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PACE Joins Long Island Community Organizations for Public Good

By A Correspondent

PACE’s Saeed Hassan with the event participants. (Photo courtesy PACE)

Progressive Americans Community Empowerment (PACE), one of few Pakistani community organizations that work beyond community lines, joined several Long Island-based health, business and community organizations at a ‘community resource day’, organized by Pronto on Saturday, February 11.

Pronto is one of the largest pantries on Long Island which runs several public welfare programs, including running a pantry, a thrift shop, etc. Besides PACE, Long Island CaresUnited Health, Northwell Health, Stoney Brook Medicine, Fidelis Care, American Red Cross, PSEG, NY Community Bank, Brentwood Public Library, several local businesses, including real estate businesses, had set up more than 75 stalls outside a mall in Brentwood, Long Island.

Several hundred visitors who showed up were offered not just information about free services and resources that these organizations offer but also free blood pressure, free mammogram, free COVID tests, free flu shots, free HIV testing, free COVID vaccine shots, free personal hygiene items, etc., and free food. Halal food was especially offered by PACE to increase awareness about Halal food.

Saeed Hassan, PACE chairman and leading businessman of the Pakistani American community in New York, was among several prominent Long Islanders who attended the event. Hassan earlier in the day met Long Island Cares President and CEO Paule Pachter, Elisa Distefano from News12 and Newsday TV and others at Advocacy Training Program arranged by LI Cares. The training entailed subjects like how to pitch a story to TV, radio, or newspaper and the broad editorial process to enable community organizations to get better coverage.

At the training, Pachter and Distefano were among those who addressed the training session. Hassan spoke of the Muslim Community’s generosity and how many Muslims avoid taking advantage of available government resources because of the use of their self-respect. He emphasized that many Muslim community members may need more free mental health support and resources and may be more receptive to such services.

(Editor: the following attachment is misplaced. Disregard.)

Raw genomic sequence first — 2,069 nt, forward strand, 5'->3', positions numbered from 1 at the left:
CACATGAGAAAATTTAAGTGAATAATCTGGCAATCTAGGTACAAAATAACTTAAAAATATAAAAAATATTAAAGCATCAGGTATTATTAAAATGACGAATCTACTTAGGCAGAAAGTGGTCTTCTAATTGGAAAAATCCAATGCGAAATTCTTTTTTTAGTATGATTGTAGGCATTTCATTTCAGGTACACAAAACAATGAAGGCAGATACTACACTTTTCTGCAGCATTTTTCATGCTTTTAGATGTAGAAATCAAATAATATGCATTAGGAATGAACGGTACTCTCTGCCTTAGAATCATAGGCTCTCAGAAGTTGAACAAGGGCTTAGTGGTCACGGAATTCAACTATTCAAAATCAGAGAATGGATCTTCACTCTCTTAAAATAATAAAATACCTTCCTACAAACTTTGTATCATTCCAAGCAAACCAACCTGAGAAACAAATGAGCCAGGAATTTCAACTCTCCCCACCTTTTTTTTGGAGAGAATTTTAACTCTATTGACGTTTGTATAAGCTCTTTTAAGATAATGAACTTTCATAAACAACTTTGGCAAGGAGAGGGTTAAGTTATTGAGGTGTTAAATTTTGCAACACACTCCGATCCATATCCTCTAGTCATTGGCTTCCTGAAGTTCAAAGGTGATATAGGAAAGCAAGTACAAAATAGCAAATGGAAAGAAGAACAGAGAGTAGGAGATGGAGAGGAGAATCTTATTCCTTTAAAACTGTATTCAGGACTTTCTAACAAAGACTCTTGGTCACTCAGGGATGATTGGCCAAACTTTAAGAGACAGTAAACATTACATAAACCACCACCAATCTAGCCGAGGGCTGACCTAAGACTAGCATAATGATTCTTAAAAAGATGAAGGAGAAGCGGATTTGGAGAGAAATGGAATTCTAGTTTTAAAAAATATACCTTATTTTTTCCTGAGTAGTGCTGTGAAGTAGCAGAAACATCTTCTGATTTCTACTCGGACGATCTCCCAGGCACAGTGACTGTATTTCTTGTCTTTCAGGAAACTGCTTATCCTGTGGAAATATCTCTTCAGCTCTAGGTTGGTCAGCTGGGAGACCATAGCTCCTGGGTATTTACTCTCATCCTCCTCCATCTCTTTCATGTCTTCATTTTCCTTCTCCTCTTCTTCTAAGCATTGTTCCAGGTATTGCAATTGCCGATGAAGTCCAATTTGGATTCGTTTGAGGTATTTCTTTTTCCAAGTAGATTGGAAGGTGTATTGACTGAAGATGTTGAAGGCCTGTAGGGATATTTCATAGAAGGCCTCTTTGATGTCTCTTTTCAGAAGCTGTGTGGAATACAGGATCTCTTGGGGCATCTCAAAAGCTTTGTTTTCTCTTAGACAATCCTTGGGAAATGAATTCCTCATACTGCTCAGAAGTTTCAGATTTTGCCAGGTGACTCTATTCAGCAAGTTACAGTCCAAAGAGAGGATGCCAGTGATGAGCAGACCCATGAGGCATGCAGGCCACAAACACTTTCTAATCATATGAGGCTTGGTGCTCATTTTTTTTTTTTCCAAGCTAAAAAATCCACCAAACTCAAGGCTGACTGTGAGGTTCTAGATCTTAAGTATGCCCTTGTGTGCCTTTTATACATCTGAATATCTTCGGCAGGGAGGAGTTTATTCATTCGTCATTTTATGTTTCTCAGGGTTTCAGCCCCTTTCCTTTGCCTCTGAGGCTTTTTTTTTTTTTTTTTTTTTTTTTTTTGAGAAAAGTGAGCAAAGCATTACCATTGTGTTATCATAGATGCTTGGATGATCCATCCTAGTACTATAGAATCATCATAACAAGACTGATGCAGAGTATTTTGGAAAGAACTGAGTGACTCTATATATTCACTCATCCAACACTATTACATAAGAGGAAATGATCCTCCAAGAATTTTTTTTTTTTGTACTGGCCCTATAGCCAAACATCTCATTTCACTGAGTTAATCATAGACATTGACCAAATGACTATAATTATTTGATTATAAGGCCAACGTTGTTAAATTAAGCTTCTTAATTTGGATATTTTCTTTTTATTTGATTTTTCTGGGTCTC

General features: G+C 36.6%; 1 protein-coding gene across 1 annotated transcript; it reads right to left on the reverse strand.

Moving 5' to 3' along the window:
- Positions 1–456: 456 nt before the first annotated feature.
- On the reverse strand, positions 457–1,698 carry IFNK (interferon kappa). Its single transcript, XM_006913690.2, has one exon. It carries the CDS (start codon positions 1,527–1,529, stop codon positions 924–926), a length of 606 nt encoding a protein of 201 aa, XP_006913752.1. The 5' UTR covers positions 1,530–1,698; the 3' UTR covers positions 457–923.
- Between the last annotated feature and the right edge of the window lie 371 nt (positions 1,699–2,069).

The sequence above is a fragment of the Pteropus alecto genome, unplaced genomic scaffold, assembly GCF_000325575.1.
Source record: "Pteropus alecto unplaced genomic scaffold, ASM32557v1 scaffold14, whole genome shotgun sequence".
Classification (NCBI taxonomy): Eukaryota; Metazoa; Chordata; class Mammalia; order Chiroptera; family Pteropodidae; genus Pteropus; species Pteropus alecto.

“PACE believes in social responsiveness and civic engagement. Such events will raise awareness within the community about the incredible work of many business houses, health delivery systems, and community organizations and the numerous free services that they offer,” Hassan told Pakistan Week. He praised the contribution of all the organizations that showed up and their leaders for their leadership and vision to empower minorities, immigrants, and communities of color. PACE shared its experience of running a Halal food pantry since 2021 and provided food at the event as well.

Bay Shore, Long Island,- based Pronto of Long Island provides food to families in the community in need. The majority of the food is provided by donations from Community Partners, Food Drives, and the private sector.

Long Island Cares – The Harry Chapin Food Bank has been on a mission to feed Long Island’s food insecure and stamp out the root causes of hunger since our founding by the late Harry Chapin in 1980.

Glimpses of the event (Photos courtesy PACE)

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